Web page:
The property, owned by South Bay Construction, is part of a narrow strip of land alongside the eastern edge of I-680 south of Bernal Avenue. The acreage, now designated Site 7, is part of 16 sites being considered for high density housing by the council's Housing Element task force. With 30 units per acre to be allowed in the new zoning formula, Site 7 could accommodate as many as 300 apartment units.
The South Bay property is currently zoned for office buildings with Safeway building a new Lifestyle supermarket and other retail stores at the northern edge next to Bernal.
The 11-member task force is working to find acreage throughout Pleasanton that would be suitable for high density housing. The task force must complete its research and nominate enough sites to accommodate at least 2,000 new housing units that the California state housing department and a Superior Court judge have ordered the city to provide.
The protestors, many carrying signs with the designation" Site 7" crossed out, live in homes built since 2003 adjacent to the Bernal Community Park. Greenbriar Homes and KB Homes were given permits to build more than 500 homes and apartments on the Bernal site in 2001 in an agreement with Pleasanton that also gave 350 acres free of charge to the city for public use.
Now these developments are fully occupied, and the residents of the KB and Greenbriar homes told the council that they moved there to escape the congestion and crime in their former neighborhoods and don't want high density housing across the street from where they live.
"I grew up in San Francisco in a highly congested, poor district and I moved to Pleasanton to a home with a yard and lots of open space," one woman said. "I don't want to go back to those conditions."
Another speaker said homeowners in the area should be consulted before such massive development plans are considered.
"Just because a site may look good on paper, based on criteria that clearly favors the future residents and builders, it is best to consult with the residents and homeowners who actually live near Site 7 and ask them if they feel that high density housing is a good idea," said Wesley Lim, a homeowner there.
Added Sangita Patel: "Site 7 already carries a high concentration of affordable housing within a 1/2 mile, yet we continue to look to add more affordable units in this area. Why are we willing to jeopardize the balance in our town when we clearly do not need to?"
The state housing mandate, part of an earlier court decision that nullified Pleasanton's 1996, voter-approved housing cap of 29,000 housing units, requires that the council submit an approved plan by mid-August. The state will then review the plan, make changes as needed, submit the plan for an environmental impact review, and then officially approve the rezoning plan by year's end in time to comply with the court order.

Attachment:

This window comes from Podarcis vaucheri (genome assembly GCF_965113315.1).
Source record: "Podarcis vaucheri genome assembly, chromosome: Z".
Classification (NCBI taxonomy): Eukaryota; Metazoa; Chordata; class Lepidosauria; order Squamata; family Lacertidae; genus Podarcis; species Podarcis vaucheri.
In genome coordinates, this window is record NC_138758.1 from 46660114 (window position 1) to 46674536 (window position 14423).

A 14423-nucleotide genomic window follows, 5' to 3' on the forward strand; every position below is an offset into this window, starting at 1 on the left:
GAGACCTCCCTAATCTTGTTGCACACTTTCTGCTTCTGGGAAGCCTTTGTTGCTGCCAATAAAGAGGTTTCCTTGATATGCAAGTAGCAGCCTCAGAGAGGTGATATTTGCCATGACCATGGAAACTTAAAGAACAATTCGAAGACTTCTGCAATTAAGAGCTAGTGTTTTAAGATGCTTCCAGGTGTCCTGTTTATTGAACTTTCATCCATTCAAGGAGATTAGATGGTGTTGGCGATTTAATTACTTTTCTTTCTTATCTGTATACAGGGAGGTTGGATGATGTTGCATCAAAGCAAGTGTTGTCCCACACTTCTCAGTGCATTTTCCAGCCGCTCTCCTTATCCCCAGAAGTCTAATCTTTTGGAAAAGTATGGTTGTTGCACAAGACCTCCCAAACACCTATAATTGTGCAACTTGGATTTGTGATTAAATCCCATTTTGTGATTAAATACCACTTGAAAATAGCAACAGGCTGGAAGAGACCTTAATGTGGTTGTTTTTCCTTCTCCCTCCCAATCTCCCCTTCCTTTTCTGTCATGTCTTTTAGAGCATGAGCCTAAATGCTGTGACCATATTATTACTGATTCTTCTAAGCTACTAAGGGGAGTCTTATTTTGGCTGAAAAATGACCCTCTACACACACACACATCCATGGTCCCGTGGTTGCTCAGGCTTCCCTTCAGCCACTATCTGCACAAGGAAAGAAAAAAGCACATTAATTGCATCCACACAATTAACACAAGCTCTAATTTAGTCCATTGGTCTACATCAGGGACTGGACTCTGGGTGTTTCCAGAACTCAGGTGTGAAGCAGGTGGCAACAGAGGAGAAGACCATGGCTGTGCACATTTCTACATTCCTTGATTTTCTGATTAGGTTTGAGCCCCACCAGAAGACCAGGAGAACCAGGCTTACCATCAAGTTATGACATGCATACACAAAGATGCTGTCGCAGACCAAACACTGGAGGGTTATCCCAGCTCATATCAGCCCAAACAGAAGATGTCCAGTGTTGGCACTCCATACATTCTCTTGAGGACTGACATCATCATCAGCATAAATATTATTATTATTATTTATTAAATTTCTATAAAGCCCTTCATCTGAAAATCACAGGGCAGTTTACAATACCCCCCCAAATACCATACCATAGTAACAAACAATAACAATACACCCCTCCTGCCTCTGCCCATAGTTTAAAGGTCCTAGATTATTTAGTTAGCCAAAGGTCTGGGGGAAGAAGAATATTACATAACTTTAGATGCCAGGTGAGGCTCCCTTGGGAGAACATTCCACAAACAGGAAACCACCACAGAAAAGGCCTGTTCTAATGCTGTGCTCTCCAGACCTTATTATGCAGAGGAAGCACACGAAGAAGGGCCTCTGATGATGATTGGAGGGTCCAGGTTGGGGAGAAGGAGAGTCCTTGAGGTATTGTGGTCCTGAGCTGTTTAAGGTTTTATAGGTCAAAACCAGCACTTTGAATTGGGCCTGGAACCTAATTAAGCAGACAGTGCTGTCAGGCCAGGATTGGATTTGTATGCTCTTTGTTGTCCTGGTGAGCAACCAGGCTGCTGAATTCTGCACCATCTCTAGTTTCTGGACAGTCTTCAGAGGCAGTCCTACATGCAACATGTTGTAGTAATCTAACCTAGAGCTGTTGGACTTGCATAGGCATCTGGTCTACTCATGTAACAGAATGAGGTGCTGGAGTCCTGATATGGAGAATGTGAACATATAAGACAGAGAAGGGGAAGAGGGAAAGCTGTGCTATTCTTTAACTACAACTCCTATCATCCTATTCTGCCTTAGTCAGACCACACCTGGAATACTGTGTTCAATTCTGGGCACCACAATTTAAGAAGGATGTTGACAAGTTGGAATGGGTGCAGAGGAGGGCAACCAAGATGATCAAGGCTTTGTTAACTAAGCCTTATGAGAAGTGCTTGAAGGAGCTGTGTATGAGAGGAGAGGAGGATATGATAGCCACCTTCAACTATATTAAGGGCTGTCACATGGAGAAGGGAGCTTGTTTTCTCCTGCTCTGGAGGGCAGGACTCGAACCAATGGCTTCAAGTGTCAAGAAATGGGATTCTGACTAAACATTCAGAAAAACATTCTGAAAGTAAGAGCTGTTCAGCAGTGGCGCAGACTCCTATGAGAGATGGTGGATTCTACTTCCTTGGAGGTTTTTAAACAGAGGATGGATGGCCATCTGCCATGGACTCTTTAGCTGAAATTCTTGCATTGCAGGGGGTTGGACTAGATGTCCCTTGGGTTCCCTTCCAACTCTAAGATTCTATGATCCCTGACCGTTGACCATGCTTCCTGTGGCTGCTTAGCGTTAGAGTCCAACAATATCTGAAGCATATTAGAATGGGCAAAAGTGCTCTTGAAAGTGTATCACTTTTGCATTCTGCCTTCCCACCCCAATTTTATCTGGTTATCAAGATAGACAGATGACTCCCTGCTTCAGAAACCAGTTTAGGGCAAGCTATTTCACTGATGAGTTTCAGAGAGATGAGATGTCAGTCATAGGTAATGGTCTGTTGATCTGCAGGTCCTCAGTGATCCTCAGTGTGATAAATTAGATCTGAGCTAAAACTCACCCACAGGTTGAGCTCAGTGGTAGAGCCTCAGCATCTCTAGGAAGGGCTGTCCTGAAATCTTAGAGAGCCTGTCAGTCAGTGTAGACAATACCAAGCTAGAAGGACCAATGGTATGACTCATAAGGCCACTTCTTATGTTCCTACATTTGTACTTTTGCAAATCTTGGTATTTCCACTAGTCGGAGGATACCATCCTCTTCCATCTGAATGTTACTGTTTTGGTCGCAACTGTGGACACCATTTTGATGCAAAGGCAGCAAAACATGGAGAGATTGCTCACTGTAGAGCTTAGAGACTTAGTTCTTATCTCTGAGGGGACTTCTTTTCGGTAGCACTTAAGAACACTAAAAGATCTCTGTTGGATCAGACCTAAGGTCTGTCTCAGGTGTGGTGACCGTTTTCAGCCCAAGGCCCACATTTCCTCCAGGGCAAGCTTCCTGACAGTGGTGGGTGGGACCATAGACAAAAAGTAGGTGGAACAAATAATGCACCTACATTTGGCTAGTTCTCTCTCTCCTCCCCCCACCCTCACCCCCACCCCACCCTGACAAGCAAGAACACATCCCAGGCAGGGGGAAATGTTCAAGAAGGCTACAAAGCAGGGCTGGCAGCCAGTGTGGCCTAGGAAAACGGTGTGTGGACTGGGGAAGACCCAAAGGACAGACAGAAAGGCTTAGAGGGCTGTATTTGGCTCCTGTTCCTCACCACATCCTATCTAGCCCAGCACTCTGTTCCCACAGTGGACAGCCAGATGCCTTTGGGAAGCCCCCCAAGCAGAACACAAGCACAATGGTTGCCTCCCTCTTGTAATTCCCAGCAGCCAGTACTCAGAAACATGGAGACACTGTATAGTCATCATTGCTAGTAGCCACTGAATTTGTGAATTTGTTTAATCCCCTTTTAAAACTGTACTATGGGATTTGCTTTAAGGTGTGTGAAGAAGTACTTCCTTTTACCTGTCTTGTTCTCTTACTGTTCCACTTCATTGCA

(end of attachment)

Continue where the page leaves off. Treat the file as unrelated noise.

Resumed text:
Besides Site 7, the other sites under consideration are:
Site 2 -- The Sheraton Hotel on Stoneridge Mall Road.
Site 3 –- Stoneridge Shopping Center, with housing units to be built on open space and parking lots.
Site 4 –- Open space in the vicinity of Kaiser Permanente.
Site 5 –- Rosewood Auto Sales, at the northeast edge of Pleasanton.
Site 6 –- 6 acres along First Street east of Vineyard Avenue known as the Irby-Kaplan-Zia site.
Site 8 -- 5.3 acres owned by Auf de Maur/Richenback, located across from McDonald's at Bernal Avenue and First Street.
Site 9 –- The 5.6 acre Nearon property on West Las Positas Boulevard.
Site 10 -- 8.4 acres on the CarrAmerica property on Owens Drive.
Site 11 –- 10 acres on the now vacant Kiewit site on Bernal Avenue near First Street.
Site 12 –- Goodnight Inn's 2.3-acre site on Santa Rita Road.
Site 13 –- A 12.6-acre site owned by CM Capital Properties on West Las Positas Boulevard.
Site 14 –- A 12-acre site owned by Legacy Partners that was part of the gravel pits.
Site 16 –- Vintage Hills Shopping Center. A 5-acre site that is now being redeveloped with retail and service businesses.
Site 17 –- Axis Community Health. Just over half-an-acre that would be available once the public health center relocates into a larger facility.
Removed by the Housing Element Task force was Site 15, a 3-acre site occupied by Valley Trails Church. After a series of ongoing protests by Valley Trails residents, the task force agreed that the site lacked the transportation, shopping and other amenities it is requiring in considering high density housing sites.
In addition to objections by the Bernal Community Park neighborhoods, Nancy Allen and others in neighborhoods off Valley Avenue near Santa Rita Road also urged the task force and council to reduce the more than 400 high density housing units planned for Sites 8, 11 and 14 near the intersection of Valley Avenue and First Street.
She asked that the proposed housing sites not be so heavily concentrated near her neighborhood or on Site 7, but that they be more equitably placed throughout the city.